|MOPO from Finland at Match&Fuse Festival. Photo credit: Tim Ower|
Match&Fuse Festival 2015
(Vortex, Cafe Oto, Servant Jazz Quarters, Rich Mix 15- 17th October. Review by Dan Bergsagel)
It’s not every week that musician’s from fourteen different European nations pitch up on your doorstep, but over three days this week we had the pan-european musical network Match&Fuse to thank for gathering the continents finest together. Breaking into its fourth year, Dave Morecroft’s organisation have charged themselves with bringing together bold new music from cutting edge and diverse contemporary european music scenes. Based on the festival’s sheer energy and passion alone, Match&Fuse has met its objective, with bells on.
Each line-up presents a surreal story, with the rumbling vocals of Snack Family opening proceedings on Friday at Rich Mix as viceral and gritty as they come. Persistent hounding drums and trademark Allsopp mayhem on the baritone accompanied sinister singing as this genre-dodging trio got lost in the Bermuda triangle of Rammstein, Queens of the Stone Age and Eric Dolphy. The brief addition of Natali Abrahamsen Garner tempered their tone a little during a mellow duet, the Snack Family trio like a besotted big burly monster trying to slow dance to impress Natali their new civilised lover, but still rippling with contained tension behind the show.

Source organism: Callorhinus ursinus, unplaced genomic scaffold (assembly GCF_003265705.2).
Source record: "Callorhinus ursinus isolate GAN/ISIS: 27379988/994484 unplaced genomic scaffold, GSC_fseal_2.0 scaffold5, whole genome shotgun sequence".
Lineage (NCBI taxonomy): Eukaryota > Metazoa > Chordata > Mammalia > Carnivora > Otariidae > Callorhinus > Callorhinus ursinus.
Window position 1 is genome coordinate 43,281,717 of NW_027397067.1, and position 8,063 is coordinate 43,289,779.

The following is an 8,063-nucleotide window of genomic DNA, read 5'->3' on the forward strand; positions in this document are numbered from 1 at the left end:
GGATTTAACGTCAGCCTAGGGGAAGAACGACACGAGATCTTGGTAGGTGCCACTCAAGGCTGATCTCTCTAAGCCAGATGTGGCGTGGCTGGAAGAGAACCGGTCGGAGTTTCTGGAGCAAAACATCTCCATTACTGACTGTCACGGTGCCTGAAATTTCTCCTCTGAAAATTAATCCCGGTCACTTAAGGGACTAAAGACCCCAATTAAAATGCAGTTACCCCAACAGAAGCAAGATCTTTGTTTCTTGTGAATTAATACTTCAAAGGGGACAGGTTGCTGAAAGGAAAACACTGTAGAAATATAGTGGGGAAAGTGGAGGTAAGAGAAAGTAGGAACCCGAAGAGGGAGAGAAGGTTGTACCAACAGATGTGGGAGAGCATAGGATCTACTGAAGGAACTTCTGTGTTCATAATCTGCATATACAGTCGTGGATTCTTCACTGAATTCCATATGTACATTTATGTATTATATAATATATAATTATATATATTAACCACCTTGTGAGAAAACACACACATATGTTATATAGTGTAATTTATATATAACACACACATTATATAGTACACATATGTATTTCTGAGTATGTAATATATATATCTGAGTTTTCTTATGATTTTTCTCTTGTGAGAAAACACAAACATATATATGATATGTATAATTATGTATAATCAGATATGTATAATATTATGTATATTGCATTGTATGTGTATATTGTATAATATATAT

Their intensity melted away for Attwenger – part band, part Austrian comedy duo – playing reliable electro punk pop with free-flowing monotone rapping over the top. Their rolling beats and jumping accordion inspiring the Snack Family boys into an impromptu macarena amongst the audience. In contrast to Attwenger’s casual summer wear (vests and shorts in October?) and light-hearted beats, the sartorial seriousness of Toulouse’s Alfie Ryner ushered in the emotional intensity of their Jazz trash.– all dynamic rhythm sections and juxtaposed horns. There is real muscularity in the sax/trombone combinations, and a raw anguish in Paco Serrano’s vocals when he puts his alto aside.
The program closed with slick jazz rock veterans Get the Blessing launching their new album Astronautilus, a more introspective affair then even their last outing, but still anchored on those deep West Country atmospheric grooves. Out of the slew of new work Green Herring and Phaenomena stood out as exciting developments, with Jake McMurchie and Pete Judge working off each other well from opposite sides of thee stage. The new album is strong but soothing – particularly when accompanied by psychedelic live video streams projected behind them – but upbeat crowd pleasers like OCDC still have serious traction in bring the audience back in to the fold.